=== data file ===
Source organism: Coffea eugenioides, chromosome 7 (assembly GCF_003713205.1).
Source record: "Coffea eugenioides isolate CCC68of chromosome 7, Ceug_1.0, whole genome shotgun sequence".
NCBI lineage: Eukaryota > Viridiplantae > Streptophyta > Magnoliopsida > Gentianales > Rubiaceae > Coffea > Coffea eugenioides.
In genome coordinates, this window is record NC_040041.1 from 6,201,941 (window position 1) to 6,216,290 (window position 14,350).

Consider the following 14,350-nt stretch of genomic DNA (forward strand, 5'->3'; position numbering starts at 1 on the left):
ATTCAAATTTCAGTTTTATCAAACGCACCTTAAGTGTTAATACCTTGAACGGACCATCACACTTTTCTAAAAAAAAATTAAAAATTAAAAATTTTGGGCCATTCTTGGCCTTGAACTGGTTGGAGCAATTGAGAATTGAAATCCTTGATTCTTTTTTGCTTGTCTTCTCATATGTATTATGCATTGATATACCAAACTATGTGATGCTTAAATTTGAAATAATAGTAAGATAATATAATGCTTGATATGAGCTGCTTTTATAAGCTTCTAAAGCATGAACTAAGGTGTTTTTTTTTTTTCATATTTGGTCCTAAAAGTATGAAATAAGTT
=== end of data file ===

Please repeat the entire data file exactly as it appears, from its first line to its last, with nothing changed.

Source organism: Coffea eugenioides, chromosome 7 (assembly GCF_003713205.1).
Source record: "Coffea eugenioides isolate CCC68of chromosome 7, Ceug_1.0, whole genome shotgun sequence".
NCBI lineage: Eukaryota > Viridiplantae > Streptophyta > Magnoliopsida > Gentianales > Rubiaceae > Coffea > Coffea eugenioides.
In genome coordinates, this window is record NC_040041.1 from 6,201,941 (window position 1) to 6,216,290 (window position 14,350).

Consider the following 14,350-nt stretch of genomic DNA (forward strand, 5'->3'; position numbering starts at 1 on the left):
ATTCAAATTTCAGTTTTATCAAACGCACCTTAAGTGTTAATACCTTGAACGGACCATCACACTTTTCTAAAAAAAAATTAAAAATTAAAAATTTTGGGCCATTCTTGGCCTTGAACTGGTTGGAGCAATTGAGAATTGAAATCCTTGATTCTTTTTTGCTTGTCTTCTCATATGTATTATGCATTGATATACCAAACTATGTGATGCTTAAATTTGAAATAATAGTAAGATAATATAATGCTTGATATGAGCTGCTTTTATAAGCTTCTAAAGCATGAACTAAGGTGTTTTTTTTTTTTCATATTTGGTCCTAAAAGTATGAAATAAGTT